How Many Fatalities Will Governors and Localities Accept?

The shape of the recovery, when it comes, depends on the answer.

New cases are rising in some counties. Those counties account for a substantial share of US GDP.

Source: DB, “Under the Hood: National progress mask worrying county trends,” Economic Perspectives, June 19, 2020.

While pink and red counties don’t seem to account for most of the area, we know GDP is geographically concentrated. Deutsche Bank estimates 30-50% of US GDP is generated by counties with deteriorating trends in Covid cases and fatalities.

Source: DB, “Under the Hood: National progress mask worrying county trends,” Economic Perspectives, June 19, 2020.

No wonder there’s such a high degree of uncertainty regarding the course of the economy. Much depends on state and local government policies with respect to public health.

I discuss these issues on Wisconsin Public Radio’s Morning Time today.

 

 

10 thoughts on “How Many Fatalities Will Governors and Localities Accept?

  1. Barkley Rosser

    Menzi,

    Figure 14 is a bit curious. Today is June 22, but it shows lines going for maybe a week beyond that date. Right at that date both the lines rise sharply, but beyond what looks like today somehow they drop back down. Is this a projection or what?

    I agree that the apparent increase in cases is probablyi begnning to affect the economy and to slow hear for the latter part of June whatever increase has been happening during this soon-to-end second quarter. What is clear is how little is clear about what is happening right now.

    Reply
  2. 2slugbaits

    Your patience with a couple of those callers was nothing short of heroic. In keeping with our President’s fondness for nicknames, I hereby dub you St. Menzie, patron saint of diplomacy across the airwaves. I swear that one of the callers was our very own Bruce Hall.

    Reply
    1. Anonymous

      Menzie did really great the entire interview, my personal favorite was the intonation of his voice when he says “OK….. it is kinda a mishmash”. Somehow I suddenly felt I was in a Seinfeld Episode and George was sitting in the diner trying to explain something to Jerry (I mean that as a compliment). But you know, when you have a PhD economist who thinks the MAGA tariffs are a huge problem with low farmer/producer “margins” and a farmer who thinks COVID-19 means that people don’t eat basic food staples they are producing, “worlds are colliding”:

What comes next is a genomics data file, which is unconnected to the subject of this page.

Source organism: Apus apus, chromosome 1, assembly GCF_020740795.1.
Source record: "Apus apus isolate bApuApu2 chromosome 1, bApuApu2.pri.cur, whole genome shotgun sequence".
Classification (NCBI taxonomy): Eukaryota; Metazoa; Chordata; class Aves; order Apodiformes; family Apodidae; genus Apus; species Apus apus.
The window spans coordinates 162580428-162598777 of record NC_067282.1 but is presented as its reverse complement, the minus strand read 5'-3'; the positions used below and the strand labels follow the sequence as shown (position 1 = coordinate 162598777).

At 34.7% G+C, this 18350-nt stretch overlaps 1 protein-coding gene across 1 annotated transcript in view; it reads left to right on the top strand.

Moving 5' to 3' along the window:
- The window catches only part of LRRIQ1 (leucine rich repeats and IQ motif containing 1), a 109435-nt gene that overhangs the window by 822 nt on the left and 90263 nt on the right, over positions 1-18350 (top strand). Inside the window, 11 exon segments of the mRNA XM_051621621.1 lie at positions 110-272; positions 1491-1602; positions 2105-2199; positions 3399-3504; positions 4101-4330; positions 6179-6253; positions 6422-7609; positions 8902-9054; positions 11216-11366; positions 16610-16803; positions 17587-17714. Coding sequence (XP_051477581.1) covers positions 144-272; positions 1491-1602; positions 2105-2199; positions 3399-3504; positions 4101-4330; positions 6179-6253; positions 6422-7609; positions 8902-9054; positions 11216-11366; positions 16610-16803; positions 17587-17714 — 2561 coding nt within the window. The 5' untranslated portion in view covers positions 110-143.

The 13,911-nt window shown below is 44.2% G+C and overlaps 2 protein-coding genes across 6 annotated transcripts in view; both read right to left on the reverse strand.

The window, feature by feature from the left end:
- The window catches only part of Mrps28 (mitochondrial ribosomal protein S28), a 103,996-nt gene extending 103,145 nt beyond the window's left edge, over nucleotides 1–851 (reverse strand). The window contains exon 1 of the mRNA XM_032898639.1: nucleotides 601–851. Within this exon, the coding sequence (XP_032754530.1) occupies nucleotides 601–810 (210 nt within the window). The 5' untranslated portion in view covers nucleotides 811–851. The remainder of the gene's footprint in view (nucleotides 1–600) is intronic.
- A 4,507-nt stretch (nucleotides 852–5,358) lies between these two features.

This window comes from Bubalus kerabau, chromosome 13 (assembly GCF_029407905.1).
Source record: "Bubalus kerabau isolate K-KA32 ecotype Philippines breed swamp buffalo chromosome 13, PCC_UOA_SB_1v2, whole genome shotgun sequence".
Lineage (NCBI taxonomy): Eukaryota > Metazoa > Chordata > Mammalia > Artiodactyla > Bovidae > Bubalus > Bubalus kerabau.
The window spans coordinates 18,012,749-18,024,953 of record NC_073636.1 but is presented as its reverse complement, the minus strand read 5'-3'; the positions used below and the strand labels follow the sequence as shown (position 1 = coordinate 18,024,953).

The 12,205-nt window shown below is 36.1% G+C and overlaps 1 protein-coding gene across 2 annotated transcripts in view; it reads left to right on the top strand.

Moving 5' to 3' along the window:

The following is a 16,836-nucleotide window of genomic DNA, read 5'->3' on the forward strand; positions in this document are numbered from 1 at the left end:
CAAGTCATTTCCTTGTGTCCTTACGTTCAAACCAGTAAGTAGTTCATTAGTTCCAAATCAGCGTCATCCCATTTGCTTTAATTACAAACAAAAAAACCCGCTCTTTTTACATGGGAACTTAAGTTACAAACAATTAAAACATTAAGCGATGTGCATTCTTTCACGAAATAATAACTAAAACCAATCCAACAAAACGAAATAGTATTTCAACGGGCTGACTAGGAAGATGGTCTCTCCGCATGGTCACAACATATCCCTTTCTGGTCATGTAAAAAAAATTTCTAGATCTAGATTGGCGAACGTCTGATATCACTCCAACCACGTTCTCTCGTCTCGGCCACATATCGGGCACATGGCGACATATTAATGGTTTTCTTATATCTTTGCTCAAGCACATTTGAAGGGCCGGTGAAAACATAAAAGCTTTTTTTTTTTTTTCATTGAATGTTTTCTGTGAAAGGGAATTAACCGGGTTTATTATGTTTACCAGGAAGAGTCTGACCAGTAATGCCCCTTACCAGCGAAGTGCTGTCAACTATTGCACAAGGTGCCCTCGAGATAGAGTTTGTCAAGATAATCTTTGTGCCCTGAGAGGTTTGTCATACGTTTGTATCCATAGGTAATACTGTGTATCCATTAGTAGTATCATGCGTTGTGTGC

https://www.youtube.com/watch?v=NBZVaNpwub8

      Reply
  3. Willie

    Former hot spots learned the hard way. Now other areas are learning the hard way. It is a shame learning is so hard.

    Reply
      1. Willie

        As a rural kid, I had to grab the electric fence to see what happens. Apparently it was not fatal. It taught me to listen to what people who know more than me were telling me. Maybe some people just didn’t pee on the electric fence, but should have.

        Reply
  4. Bruce Hall

    2slug,

    I don’t participate in cluster talks.

    Some data for you: https://data.cdc.gov/NCHS/Provisional-COVID-19-Death-Counts-by-Sex-Age-and-S/9bhg-hcku

    County information is fine, but I didn’t get too excited when counties in Michigan had 50-100% increases recently when their absolute base numbers were 5-10. It would be helpful to have more granular data within those counties that aligns with the CDC information above. If the demographic mix is significantly different, that could be indicative of either questionable data or a new trend, both of which prospects should be examined. It would be good to know if there are special circumstances such as more nursing homes being infected or massive public gatherings triggering a spread. I’m guessing that data is probably not available and more than likely any available data is not the result of consistent diagnosis or reporting across the many counties and states.

    The data, at present, appear to indicate a sustained downward trajectory, although I recognize that it may not yet reflect any potential increase in infections resulting from the massive protests in many cities. https://www.cdc.gov/nchs/nvss/vsrr/covid19/index.htm

    I would hope that you might consider looking at the data before responding with a snarky comment, although I’m sure pgl will have one already prepared. Regardless, I only visit this site occasionally now as it is obvious the discussions are more politically driven than data driven.

    Reply
    1. 2slugbaits

      Bruce Hall Obviously you didn’t listen to the public radio link. It wasn’t about COVID-19 per se; it was about the economic fallout. One caller sounded like Angela Merkel’s famous “Swabian housewife” and recommended the same kind of austerity policies we heard from Tea Party types ten years ago.

      You would do well to at least learn the basics of mathematical epidemiology. Here’s a nice video of a computer simulation that corrects any misunderstandings you might have about apparently isolated safe zones.

      https://www.youtube.com/watch?v=gxAaO2rsdIs

      Reply

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